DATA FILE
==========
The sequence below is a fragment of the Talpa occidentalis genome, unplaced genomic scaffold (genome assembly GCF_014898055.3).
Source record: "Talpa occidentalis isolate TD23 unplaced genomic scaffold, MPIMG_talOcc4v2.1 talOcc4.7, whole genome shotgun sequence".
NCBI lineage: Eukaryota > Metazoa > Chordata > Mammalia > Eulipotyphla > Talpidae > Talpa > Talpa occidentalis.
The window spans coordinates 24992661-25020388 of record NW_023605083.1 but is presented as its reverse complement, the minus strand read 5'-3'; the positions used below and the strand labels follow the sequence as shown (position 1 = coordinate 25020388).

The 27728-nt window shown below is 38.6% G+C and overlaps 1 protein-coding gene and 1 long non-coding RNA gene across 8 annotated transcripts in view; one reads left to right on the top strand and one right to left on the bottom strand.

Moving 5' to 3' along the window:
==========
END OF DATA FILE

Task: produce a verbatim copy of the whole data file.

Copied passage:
The sequence below is a fragment of the Talpa occidentalis genome, unplaced genomic scaffold (genome assembly GCF_014898055.3).
Source record: "Talpa occidentalis isolate TD23 unplaced genomic scaffold, MPIMG_talOcc4v2.1 talOcc4.7, whole genome shotgun sequence".
NCBI lineage: Eukaryota > Metazoa > Chordata > Mammalia > Eulipotyphla > Talpidae > Talpa > Talpa occidentalis.
The window spans coordinates 24992661-25020388 of record NW_023605083.1 but is presented as its reverse complement, the minus strand read 5'-3'; the positions used below and the strand labels follow the sequence as shown (position 1 = coordinate 25020388).

The 27728-nt window shown below is 38.6% G+C and overlaps 1 protein-coding gene and 1 long non-coding RNA gene across 8 annotated transcripts in view; one reads left to right on the top strand and one right to left on the bottom strand.

Moving 5' to 3' along the window: